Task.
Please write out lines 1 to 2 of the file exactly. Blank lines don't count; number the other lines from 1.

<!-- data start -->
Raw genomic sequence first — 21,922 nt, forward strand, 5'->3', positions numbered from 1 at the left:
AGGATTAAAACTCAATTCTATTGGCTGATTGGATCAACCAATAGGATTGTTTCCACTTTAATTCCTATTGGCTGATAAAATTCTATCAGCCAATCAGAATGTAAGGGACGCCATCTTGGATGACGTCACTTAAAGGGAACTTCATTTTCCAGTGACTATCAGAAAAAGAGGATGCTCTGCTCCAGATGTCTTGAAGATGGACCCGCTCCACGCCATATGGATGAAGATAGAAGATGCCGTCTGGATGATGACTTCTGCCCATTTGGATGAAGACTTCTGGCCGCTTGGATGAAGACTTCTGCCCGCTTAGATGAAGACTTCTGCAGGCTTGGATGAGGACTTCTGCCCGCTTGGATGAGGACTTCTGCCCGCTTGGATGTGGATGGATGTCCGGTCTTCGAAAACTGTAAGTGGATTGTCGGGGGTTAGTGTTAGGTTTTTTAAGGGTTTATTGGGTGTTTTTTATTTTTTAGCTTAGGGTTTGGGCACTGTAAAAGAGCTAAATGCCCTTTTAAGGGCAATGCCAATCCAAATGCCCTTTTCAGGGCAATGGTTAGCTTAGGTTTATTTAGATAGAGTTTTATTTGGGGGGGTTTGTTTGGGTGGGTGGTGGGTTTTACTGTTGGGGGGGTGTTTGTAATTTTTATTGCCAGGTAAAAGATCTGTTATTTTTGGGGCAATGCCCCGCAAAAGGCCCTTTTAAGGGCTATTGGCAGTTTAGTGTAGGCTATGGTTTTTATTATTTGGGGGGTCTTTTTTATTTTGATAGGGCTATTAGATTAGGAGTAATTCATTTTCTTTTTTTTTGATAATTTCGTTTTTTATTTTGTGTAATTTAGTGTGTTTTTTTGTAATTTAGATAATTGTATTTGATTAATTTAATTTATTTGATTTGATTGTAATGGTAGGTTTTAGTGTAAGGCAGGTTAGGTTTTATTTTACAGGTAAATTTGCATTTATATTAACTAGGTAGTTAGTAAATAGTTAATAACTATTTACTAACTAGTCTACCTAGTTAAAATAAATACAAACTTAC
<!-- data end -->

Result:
Raw genomic sequence first — 21,922 nt, forward strand, 5'->3', positions numbered from 1 at the left:
AGGATTAAAACTCAATTCTATTGGCTGATTGGATCAACCAATAGGATTGTTTCCACTTTAATTCCTATTGGCTGATAAAATTCTATCAGCCAATCAGAATGTAAGGGACGCCATCTTGGATGACGTCACTTAAAGGGAACTTCATTTTCCAGTGACTATCAGAAAAAGAGGATGCTCTGCTCCAGATGTCTTGAAGATGGACCCGCTCCACGCCATATGGATGAAGATAGAAGATGCCGTCTGGATGATGACTTCTGCCCATTTGGATGAAGACTTCTGGCCGCTTGGATGAAGACTTCTGCCCGCTTAGATGAAGACTTCTGCAGGCTTGGATGAGGACTTCTGCCCGCTTGGATGAGGACTTCTGCCCGCTTGGATGTGGATGGATGTCCGGTCTTCGAAAACTGTAAGTGGATTGTCGGGGGTTAGTGTTAGGTTTTTTAAGGGTTTATTGGGTGTTTTTTATTTTTTAGCTTAGGGTTTGGGCACTGTAAAAGAGCTAAATGCCCTTTTAAGGGCAATGCCAATCCAAATGCCCTTTTCAGGGCAATGGTTAGCTTAGGTTTATTTAGATAGAGTTTTATTTGGGGGGGTTTGTTTGGGTGGGTGGTGGGTTTTACTGTTGGGGGGGTGTTTGTAATTTTTATTGCCAGGTAAAAGATCTGTTATTTTTGGGGCAATGCCCCGCAAAAGGCCCTTTTAAGGGCTATTGGCAGTTTAGTGTAGGCTATGGTTTTTATTATTTGGGGGGTCTTTTTTATTTTGATAGGGCTATTAGATTAGGAGTAATTCATTTTCTTTTTTTTTGATAATTTCGTTTTTTATTTTGTGTAATTTAGTGTGTTTTTTTGTAATTTAGATAATTGTATTTGATTAATTTAATTTATTTGATTTGATTGTAATGGTAGGTTTTAGTGTAAGGCAGGTTAGGTTTTATTTTACAGGTAAATTTGCATTTATATTAACTAGGTAGTTAGTAAATAGTTAATAACTATTTACTAACTAGTCTACCTAGTTAAAATAAATACAAACTTAC